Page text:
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Elvis Costello's Music Prescription for Alzheimer's Skip to content

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Elvis Costello’s New PSA

The star believes music can help dementia patients

Elvis Costello’s New PSA

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Elvis Costello says he’s seen firsthand how powerfully music can inspire memories and provide solace.

Five million American families now have a loved one with Alzheimer’s disease, and Elvis Costello has a prescription for them: music. Costello is a new voice for Music & Memory, a charity that supports using music to stimulate memories in people with Alzheimer’s and other forms of dementia. His public service announcement for the organization made its debut Feb. 10 on Rolling Stone’s website.

In the PSA, Costello — whose hits include “Alison,” “Oliver’s Army, “Pump It Up” and “Veronica” — holds up headphones and an MP3 player and says, “You may take a music device like this for granted, but for millions of people with Alzheimer’s and dementia, a personal music player loaded with their favorite songs can reconnect them to an entire world.”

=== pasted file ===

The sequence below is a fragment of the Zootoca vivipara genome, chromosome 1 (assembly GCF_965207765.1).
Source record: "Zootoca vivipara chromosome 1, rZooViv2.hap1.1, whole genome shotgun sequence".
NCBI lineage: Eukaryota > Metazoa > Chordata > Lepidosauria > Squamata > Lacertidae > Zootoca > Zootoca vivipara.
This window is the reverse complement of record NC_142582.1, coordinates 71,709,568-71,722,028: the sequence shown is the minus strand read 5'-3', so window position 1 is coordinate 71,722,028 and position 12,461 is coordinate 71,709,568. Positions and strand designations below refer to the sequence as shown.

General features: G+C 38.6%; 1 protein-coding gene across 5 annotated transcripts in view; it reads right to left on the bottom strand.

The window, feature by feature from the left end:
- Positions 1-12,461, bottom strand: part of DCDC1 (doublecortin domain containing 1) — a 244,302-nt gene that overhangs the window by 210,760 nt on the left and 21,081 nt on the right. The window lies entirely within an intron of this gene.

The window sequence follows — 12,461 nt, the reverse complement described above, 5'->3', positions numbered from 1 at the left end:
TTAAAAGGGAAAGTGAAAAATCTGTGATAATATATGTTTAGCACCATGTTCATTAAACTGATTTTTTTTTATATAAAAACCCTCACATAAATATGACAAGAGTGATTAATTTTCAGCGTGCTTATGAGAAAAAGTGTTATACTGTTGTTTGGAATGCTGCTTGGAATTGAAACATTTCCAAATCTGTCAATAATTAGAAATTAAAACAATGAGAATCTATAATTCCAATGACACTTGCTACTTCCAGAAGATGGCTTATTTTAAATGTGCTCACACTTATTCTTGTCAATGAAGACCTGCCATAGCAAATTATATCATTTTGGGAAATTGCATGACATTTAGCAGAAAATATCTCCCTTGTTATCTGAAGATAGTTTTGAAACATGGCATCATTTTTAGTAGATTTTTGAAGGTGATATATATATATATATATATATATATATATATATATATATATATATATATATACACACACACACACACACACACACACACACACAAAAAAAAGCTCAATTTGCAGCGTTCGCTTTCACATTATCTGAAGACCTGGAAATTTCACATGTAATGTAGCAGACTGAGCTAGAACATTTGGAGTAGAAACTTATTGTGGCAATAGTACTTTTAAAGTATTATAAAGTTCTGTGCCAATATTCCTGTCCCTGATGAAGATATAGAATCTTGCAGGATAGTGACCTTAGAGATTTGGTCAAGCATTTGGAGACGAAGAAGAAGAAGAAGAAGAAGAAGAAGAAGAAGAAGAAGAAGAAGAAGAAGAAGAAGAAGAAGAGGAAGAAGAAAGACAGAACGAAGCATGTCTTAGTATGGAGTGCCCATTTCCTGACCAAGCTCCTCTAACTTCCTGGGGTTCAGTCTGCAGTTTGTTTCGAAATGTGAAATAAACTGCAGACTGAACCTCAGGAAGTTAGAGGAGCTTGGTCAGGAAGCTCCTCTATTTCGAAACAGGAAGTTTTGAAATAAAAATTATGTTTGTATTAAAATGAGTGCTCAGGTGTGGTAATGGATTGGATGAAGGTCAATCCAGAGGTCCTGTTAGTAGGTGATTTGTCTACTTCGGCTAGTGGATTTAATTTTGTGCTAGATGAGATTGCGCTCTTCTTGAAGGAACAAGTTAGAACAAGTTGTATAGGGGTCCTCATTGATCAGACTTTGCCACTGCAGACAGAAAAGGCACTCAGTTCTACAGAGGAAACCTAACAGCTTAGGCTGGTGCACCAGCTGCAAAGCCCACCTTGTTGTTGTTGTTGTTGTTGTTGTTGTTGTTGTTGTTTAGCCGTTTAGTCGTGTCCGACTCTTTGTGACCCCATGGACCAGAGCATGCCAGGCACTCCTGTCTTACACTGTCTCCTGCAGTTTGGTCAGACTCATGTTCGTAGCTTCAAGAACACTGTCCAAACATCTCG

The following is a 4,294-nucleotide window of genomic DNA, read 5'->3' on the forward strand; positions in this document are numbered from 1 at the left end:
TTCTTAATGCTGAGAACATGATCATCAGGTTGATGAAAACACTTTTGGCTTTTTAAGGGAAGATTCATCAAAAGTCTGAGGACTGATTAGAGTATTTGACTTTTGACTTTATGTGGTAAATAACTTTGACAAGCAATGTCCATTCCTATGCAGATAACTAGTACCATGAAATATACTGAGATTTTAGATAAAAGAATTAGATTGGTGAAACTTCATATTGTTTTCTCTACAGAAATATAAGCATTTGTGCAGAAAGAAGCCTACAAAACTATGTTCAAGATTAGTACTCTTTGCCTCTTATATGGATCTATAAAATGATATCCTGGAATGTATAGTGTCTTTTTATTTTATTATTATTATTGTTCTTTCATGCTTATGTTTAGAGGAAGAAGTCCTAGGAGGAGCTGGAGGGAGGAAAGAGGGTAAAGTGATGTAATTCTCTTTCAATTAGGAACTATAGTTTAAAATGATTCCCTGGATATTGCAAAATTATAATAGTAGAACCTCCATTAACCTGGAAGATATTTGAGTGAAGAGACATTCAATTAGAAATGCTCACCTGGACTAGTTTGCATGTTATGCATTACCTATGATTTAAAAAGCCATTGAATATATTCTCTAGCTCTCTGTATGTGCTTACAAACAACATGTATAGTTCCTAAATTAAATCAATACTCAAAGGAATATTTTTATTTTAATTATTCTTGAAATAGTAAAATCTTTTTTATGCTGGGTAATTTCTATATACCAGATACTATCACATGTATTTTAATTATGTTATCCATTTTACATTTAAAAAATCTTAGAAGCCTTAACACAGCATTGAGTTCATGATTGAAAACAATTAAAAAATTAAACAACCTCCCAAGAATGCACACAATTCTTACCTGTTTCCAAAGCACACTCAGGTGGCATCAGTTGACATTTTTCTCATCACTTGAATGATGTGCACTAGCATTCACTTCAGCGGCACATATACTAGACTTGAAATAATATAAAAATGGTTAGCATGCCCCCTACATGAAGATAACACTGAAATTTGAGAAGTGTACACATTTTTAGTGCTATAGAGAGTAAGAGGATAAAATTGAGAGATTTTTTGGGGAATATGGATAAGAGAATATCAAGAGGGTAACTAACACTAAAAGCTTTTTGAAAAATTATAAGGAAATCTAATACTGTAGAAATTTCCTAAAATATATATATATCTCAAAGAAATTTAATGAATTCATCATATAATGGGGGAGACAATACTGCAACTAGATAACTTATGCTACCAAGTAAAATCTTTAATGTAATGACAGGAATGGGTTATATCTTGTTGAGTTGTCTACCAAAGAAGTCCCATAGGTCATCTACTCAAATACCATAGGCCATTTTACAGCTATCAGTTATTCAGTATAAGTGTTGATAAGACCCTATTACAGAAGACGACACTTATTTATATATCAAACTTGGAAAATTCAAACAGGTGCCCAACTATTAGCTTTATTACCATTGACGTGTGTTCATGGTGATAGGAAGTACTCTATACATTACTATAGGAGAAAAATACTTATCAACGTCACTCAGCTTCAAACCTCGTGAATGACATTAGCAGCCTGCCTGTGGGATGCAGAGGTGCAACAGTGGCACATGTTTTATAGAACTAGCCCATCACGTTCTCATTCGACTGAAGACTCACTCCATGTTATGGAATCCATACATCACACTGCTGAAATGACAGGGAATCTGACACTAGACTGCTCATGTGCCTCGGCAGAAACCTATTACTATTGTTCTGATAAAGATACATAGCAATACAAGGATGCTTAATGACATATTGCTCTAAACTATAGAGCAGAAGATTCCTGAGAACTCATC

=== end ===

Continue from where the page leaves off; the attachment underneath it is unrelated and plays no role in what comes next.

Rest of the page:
Research has shown that, among other benefits, music can trigger positive emotions and calm agitation in people with dementia. It also helps family members connect with their loved one, says Dan Cohen, founder of Music & Memory, which trains staff at health care facilities to set up personalized playlists for patients. “When there’s music, people with dementia are more social,” Cohen says. “It’s amazingly useful for facilitating relationships.”

In the Rolling Stone story accompanying the PSA, Costello notes that he’s seen firsthand how powerfully music can inspire memories and provide solace. When his grandmother, Molly MacManus, developed Alzheimer’s, he says she was able to remember musical moments in her husband’s music career (Costello’s grandfather was a musician, too), even when “she was not always certain about the identities of family members around her in the present moment."

His father, Ross McManus, also suffered from dementia related to Parkinson’s disease, Costello adds. When he was struggling with the disease, sometimes “it was music rather than spoken word that reached him.”

And the best part? It costs next to nothing. “If this were a pill that calmed people down, got them to communicate, and did everything music can do,” Cohen says, “it would be a multimillion-dollar blockbuster.”

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